GLOVER: What about those Dai, who say it's shameful for the people, that they have to go into Woolworths like the rest of us but when their standing in the queue everyone else in the queue can see 'Oh you're a welfare recipient"?
LE: Look, I mean, I grew up in a south west Sydney, I grew up where at the time there's a lot of families experiencing hardships through children of parents who are addicted to gambling or drugs and everything. I don't know about the perception of shame if you're queuing up or whatever. I think as a responsible community we have to ensure that not just handing it out without any kind of overseeing how that money is spent and it's spent in order to, you know, actually look after that family. So I, yeah, I come from a different perspective in that. It's not about shame, I mean sure, from a western perspective you might think that's shameful, how could you quarantine 80 per cent of my welfare benefit, but I think in the circumstance if you wanting to ensure the livelihood of those families then I think that's the right thing to do.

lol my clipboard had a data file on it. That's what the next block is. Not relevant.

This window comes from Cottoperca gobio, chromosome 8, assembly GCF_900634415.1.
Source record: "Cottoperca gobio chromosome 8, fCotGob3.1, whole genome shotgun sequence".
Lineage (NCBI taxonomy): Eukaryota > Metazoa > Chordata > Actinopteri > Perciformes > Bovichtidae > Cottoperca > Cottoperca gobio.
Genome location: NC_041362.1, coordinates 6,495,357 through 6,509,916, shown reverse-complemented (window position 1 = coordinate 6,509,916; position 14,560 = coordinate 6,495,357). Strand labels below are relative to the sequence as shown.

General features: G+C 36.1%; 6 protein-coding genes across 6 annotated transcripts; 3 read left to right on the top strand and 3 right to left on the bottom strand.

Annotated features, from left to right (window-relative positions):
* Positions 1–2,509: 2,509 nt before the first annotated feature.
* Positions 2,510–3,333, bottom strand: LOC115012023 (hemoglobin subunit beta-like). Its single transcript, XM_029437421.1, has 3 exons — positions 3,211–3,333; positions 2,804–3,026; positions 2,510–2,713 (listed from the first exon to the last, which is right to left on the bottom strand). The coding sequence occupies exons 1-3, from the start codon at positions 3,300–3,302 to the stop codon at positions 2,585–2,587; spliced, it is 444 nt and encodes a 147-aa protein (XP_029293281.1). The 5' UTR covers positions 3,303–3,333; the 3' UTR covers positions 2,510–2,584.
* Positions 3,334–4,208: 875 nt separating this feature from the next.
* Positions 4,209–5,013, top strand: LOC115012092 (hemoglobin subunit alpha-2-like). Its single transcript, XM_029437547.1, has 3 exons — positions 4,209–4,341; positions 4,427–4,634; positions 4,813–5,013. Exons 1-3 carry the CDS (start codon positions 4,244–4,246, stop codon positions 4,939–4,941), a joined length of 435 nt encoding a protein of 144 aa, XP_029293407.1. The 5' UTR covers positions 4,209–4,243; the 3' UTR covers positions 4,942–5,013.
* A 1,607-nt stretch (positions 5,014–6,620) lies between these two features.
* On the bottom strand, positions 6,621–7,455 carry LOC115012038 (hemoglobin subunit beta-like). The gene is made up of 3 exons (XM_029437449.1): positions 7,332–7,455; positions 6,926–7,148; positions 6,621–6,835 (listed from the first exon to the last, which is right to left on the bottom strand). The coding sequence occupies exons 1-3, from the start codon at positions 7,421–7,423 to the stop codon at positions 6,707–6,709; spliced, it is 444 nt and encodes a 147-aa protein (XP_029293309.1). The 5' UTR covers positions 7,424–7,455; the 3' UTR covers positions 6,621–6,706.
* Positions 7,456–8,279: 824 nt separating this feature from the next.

GLOVER: Andy Marks, what about that argument, that this is about making sure that in the end, dinner gets put on the table for the children?
ANDY MARKS: It's discriminatory though. I mean look on the drug testing front, I mean pensioners receive probably four times, in the Federal budget, the amount of funding that Newstart recipients do. Are we going to drug test them? That's tax payers money. Are we going to drug test everyone who gets a Disability Support Pension? We know that people on Newstart, indigenous populations are overly represented, we know people who have limited educational outcomes are over represented among Newstart recipients. It's discriminatory.
GLOVER: Okay, what about the cashless cards? Even though maybe you're right that the drug testing is too much but what about the cashless welfare card? It's still saying 20 per cent of the income can be spent on other things but 80 per cent has to go on basically at the supermarket on the toilet paper and the food and the washing powder. What's wrong with that?
MARKS: That's a fundamental undermining of your rights as a citizen. I mean you may be unemployed for a period of your life. The rest of your life, your adult life, you may be working. I mean what's to say that you haven't earned the right as a citizen, as a taxpayer, to lead your life with a reasonable level of freedom. I agree with what Dai's saying around ensuring that kids are looked after but that's a separate question.
GLOVER: But how do you do that if you don't use the quarantining of the fees? Sorry, Dai.